Music ‘That Thing You Do’ by Dwight Twilley
Okay it’s time for me to tackle one of the many reasons I find VDO so interesting.
There’s a word I think that fits most every acting choice that VDO has made.
At every juncture in VDO’s long career, he has had choices to make about what kind of roles to play. Obviously in the earliest days VDO’s options were far more limited. Early in an actor’s career that is to be expected — in this respect, acting is like a lot of careers.
But unlike most other careers, there is always something of the actor’s self portraying the character that reveals itself in that character. If that weren’t true, then great stories and plays would be the same no matter who told them. We certainly wouldn’t need to keep retelling them, even as our technologies for storytelling advance and as each generation of humankind lives out its lifespan. One person’s performance would truly be enough.
While you can endlessly debate how much of himself or herself a given actor puts into every different character he or she plays, you can safely conclude that that amount falls somewhere between as close as you can get to zero and total identity.
What may be a more interesting question to ask is “Why does an actor agree to play one role and not another?”
Some actors choose to play the same character repeatedly throughout their careers. Some actors will also choose roles that make sense in terms of what those in the business deem prudent and logical choices.
And then there are actors like Vincent D’Onofrio.
VDO’s first commercially released feature film is a Troma movie, ‘The First Turn-On!’. Now I know that publicity people out there and perhaps VDO himself would like to edit out what retrospectively might seem like a poor choice and skip straight to Stanley Kubrick’s ‘Full Metal Jacket’. After all Kubrick garners a lot more widespread respect that Lloyd Kauffman’s Troma productions ever will.
However dumb and trivial ‘Turn-On!’ seems looking at it in one’s rear view mirror (it’s a teen sex comedy, with all the mediocrity you might expect from a garden variety example of the genre), VDO’s committment to the making of that film is praised by Lloyd Kaufman at every turn. Lloyd singles out VDO’s willingness to work hard and be helpful to the production in any way VDO could think of with Kaufman’s decision to create a small role for Vincent to play, Lobotomy.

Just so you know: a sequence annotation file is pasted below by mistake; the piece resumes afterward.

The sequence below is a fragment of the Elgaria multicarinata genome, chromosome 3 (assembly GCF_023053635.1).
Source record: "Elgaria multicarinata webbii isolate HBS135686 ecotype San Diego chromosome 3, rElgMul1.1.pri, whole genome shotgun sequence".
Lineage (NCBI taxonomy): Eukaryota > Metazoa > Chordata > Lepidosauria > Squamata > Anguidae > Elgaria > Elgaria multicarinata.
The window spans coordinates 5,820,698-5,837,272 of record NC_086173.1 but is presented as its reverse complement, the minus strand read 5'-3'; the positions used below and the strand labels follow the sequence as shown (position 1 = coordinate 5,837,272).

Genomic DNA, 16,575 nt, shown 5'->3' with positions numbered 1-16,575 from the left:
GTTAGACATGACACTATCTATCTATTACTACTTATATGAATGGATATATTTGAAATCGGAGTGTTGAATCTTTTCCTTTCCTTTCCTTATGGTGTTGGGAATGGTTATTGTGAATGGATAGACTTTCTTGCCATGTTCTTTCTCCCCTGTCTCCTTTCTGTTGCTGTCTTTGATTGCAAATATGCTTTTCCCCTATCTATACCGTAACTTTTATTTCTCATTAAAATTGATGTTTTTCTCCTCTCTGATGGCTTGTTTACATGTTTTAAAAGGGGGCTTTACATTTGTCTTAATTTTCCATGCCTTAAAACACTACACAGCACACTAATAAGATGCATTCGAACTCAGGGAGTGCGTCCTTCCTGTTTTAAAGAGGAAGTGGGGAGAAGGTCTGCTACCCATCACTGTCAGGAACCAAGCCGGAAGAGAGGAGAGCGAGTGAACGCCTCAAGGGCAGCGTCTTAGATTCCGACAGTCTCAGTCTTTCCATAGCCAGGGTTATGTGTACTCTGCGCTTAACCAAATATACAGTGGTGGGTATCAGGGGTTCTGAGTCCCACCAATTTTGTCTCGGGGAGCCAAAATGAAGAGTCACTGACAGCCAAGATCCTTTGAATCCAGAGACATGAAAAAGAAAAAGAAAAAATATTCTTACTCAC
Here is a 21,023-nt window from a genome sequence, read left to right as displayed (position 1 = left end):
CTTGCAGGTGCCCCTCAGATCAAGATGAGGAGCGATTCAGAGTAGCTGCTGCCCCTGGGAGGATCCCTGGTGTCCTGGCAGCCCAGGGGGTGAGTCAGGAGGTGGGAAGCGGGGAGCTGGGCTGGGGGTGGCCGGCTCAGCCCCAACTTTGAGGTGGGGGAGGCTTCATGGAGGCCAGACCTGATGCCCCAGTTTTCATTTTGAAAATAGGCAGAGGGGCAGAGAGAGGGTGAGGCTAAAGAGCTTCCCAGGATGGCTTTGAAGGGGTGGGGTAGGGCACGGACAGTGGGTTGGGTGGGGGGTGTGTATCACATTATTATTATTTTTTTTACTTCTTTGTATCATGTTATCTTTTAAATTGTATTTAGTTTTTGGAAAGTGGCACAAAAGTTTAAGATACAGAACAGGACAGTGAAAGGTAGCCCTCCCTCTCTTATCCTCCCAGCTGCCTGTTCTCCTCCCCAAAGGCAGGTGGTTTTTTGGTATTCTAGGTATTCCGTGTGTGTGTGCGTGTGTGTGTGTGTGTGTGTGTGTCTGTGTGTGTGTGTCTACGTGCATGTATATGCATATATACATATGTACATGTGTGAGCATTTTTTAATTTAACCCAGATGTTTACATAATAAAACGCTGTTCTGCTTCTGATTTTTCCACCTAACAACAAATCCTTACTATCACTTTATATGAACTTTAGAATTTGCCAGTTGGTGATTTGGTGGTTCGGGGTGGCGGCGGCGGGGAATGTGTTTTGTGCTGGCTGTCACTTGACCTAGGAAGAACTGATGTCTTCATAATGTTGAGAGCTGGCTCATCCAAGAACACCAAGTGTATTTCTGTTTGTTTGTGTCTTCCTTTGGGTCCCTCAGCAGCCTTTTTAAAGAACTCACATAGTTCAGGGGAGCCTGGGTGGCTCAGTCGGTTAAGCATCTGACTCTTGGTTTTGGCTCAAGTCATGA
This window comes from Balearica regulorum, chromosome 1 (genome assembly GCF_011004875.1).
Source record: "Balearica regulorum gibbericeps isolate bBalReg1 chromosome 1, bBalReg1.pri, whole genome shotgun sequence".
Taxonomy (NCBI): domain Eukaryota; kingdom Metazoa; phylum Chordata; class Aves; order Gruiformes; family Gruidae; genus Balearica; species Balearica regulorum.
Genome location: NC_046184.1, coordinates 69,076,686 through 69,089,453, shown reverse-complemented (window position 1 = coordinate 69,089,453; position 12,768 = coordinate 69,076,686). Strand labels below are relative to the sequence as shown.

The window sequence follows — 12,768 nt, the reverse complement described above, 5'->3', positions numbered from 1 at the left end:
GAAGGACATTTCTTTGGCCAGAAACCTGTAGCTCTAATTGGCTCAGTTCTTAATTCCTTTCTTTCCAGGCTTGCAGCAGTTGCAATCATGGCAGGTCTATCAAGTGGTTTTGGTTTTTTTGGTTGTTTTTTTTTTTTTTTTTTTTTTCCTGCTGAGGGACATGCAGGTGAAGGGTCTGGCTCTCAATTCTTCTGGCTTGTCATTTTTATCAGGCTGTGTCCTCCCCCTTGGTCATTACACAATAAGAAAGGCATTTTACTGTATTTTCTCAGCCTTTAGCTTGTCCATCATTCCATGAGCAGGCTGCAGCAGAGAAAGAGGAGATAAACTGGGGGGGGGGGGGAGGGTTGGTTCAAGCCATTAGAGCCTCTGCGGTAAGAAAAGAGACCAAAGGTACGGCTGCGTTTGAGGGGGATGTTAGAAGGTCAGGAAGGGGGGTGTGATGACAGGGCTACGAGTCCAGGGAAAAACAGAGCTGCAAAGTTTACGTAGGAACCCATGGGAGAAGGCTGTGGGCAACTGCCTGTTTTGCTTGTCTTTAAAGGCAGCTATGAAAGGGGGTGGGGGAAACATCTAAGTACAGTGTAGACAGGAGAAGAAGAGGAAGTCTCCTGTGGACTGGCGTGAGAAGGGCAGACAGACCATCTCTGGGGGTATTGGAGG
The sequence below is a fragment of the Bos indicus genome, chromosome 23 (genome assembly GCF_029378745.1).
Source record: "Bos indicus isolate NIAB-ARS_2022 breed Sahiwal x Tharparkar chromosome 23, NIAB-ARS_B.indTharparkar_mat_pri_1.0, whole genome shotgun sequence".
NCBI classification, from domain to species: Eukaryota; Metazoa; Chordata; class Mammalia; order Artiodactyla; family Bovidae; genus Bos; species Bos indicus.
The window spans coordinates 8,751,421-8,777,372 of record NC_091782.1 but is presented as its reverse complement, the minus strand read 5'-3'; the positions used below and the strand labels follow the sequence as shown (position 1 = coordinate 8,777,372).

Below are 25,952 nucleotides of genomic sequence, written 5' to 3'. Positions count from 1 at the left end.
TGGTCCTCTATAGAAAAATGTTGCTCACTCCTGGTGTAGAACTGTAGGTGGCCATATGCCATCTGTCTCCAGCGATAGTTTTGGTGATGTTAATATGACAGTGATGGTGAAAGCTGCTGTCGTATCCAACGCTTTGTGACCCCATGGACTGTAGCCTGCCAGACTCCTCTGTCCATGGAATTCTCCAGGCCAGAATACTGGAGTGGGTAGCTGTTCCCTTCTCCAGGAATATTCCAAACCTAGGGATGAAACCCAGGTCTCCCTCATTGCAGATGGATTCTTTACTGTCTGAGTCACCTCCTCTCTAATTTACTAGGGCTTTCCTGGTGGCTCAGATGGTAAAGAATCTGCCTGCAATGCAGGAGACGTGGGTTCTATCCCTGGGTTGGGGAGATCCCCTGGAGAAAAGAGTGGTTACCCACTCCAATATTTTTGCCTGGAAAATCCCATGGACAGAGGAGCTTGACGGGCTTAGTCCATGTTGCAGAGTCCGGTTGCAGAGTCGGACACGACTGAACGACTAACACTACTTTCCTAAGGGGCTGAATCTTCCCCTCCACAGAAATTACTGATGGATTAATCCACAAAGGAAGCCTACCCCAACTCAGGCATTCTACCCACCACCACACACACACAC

Now Lobotomy is hardly a character that will make a lasting favorable impression on most viewers. But there are hints of the isolation and a pathetic quality that VDO gave Lobotomy that hint at his ability to carry off Private Pyle. And there is a smattering of humorous physicality VDO displays that might well be the origins of Farmer Edgar who becomes Edgar the Bug, a disgruntled alien trapped in the skin of a rural redneck.
If Kauffman’s commentary on the DVD for ‘The First Turn-On!’ and his books ‘All I Need to Know About Filmmaking I Learned from the Toxic Avenger: The Shocking True Story of Troma Studios’ and ‘Make Your Own Damn Movie!: Secrets of a Renegade Director’ are to be believed, VDO could now very well be known as the man who played the cult film figure ‘The Toxic Avenger’. Lloyd jokes that VDO wanted more money, too much money for an operation as monetarily cheap as Troma.
But VDO made a choice. And yes Lloyd Kaufman still respects him. A lot.